People are more likely to blame an accident involving a semi-autonomous car on the human driver even if the autonomous system also made a mistake, according to a new study published in the journal Nature Human Behaviour.
A team of researchers, including Edmond Awad from the University of Exeter’s Business School, wanted to find out how the public attributes blame when they hear about an accident involving an automated car.
Human participants were presented with hypothetical cases in which a pedestrian was killed by a car operated under shared control of a primary and a secondary driver. They were asked to indicate how blame should be allocated.
The researchers found that in crashes involving a car that has dual human and AI controls, the public attribute less blame to the machine.
The research team says that the finding shows there is a public under-reaction to the malfunctioning artificial intelligence components of automated cars.
The abstract of the study says:
“..allowing the de facto standards for shared-control vehicles to be established in courts by the jury system could fail to properly regulate the safety of those vehicles; instead, a top-down scheme (through federal laws) may be called for,”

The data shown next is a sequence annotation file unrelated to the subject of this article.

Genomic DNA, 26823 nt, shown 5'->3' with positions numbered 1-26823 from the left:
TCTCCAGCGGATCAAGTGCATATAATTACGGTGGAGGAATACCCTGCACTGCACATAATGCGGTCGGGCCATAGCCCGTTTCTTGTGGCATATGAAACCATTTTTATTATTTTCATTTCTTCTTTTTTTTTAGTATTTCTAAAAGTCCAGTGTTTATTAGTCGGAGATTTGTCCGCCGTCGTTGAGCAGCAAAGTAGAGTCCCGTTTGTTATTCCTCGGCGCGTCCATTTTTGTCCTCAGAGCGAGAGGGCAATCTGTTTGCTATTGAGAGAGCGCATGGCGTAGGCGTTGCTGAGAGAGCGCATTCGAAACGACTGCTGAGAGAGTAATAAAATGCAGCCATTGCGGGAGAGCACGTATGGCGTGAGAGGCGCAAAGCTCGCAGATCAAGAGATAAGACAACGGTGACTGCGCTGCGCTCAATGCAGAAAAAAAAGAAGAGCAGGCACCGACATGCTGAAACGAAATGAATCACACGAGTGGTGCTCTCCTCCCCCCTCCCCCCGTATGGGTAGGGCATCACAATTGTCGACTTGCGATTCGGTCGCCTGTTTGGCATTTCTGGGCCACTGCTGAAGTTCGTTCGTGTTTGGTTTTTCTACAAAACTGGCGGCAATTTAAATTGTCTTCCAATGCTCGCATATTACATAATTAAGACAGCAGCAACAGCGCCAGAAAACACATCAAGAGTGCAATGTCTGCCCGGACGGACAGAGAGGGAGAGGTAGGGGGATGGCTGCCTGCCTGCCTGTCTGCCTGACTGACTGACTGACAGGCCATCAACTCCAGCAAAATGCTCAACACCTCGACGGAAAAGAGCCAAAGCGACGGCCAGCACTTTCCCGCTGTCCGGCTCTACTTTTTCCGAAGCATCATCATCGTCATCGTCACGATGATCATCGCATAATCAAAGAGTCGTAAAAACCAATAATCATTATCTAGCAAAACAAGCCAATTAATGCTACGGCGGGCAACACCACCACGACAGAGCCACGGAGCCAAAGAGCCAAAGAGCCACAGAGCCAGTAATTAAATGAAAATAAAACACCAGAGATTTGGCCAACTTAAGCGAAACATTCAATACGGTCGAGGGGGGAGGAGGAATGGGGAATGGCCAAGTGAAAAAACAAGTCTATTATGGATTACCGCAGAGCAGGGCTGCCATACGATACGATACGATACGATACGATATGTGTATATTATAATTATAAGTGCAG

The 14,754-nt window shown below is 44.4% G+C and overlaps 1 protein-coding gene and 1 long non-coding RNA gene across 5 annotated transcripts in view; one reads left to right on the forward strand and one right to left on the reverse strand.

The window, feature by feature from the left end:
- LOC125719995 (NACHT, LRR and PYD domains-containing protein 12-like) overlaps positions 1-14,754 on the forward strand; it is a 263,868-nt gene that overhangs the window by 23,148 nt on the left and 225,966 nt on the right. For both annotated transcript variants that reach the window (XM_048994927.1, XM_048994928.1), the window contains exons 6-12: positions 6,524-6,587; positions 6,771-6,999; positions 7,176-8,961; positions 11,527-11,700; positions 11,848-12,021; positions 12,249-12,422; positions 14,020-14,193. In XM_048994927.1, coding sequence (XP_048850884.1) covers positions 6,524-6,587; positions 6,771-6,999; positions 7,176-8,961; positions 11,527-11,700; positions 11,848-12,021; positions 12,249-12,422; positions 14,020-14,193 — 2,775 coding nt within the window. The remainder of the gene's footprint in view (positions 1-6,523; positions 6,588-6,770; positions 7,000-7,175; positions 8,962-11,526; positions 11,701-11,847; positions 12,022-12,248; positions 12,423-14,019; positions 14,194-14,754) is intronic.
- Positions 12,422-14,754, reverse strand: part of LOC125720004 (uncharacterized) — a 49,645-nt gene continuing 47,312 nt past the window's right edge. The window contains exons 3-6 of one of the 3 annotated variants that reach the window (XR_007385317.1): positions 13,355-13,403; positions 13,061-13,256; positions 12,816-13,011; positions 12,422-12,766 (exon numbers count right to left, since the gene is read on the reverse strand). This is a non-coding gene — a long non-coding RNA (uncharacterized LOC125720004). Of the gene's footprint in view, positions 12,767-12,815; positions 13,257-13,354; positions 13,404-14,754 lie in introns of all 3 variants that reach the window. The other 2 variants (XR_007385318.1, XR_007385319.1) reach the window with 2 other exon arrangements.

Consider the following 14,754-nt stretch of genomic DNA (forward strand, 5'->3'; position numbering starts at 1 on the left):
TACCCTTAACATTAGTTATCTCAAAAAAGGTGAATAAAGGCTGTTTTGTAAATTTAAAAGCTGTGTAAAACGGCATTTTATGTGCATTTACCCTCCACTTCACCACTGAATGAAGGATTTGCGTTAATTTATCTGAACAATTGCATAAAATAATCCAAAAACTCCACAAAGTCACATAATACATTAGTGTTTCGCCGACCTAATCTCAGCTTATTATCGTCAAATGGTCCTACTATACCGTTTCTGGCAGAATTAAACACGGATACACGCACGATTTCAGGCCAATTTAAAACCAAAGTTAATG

Dr Edmond Awad, from Exeter’s Business School explained: “It seems like if we leave it to the general public, they may unintentionally go soft on AV manufacturers to improve their safety standards.”
Did you know that the term vehicle does not only include machines that transport humans and goods on land? It also refers to boats, airplanes, and spacecraft.
“Drivers are blamed more than their automated cars when both make mistakes”
Edmond Awad, Sydney Levine, Max Kleiman-Weiner, Sohan Dsouza, Joshua B. Tenenbaum, Azim Shariff, Jean-François Bonnefon & Iyad Rahwan
Nature Human Behaviour
Published: 28 October 2019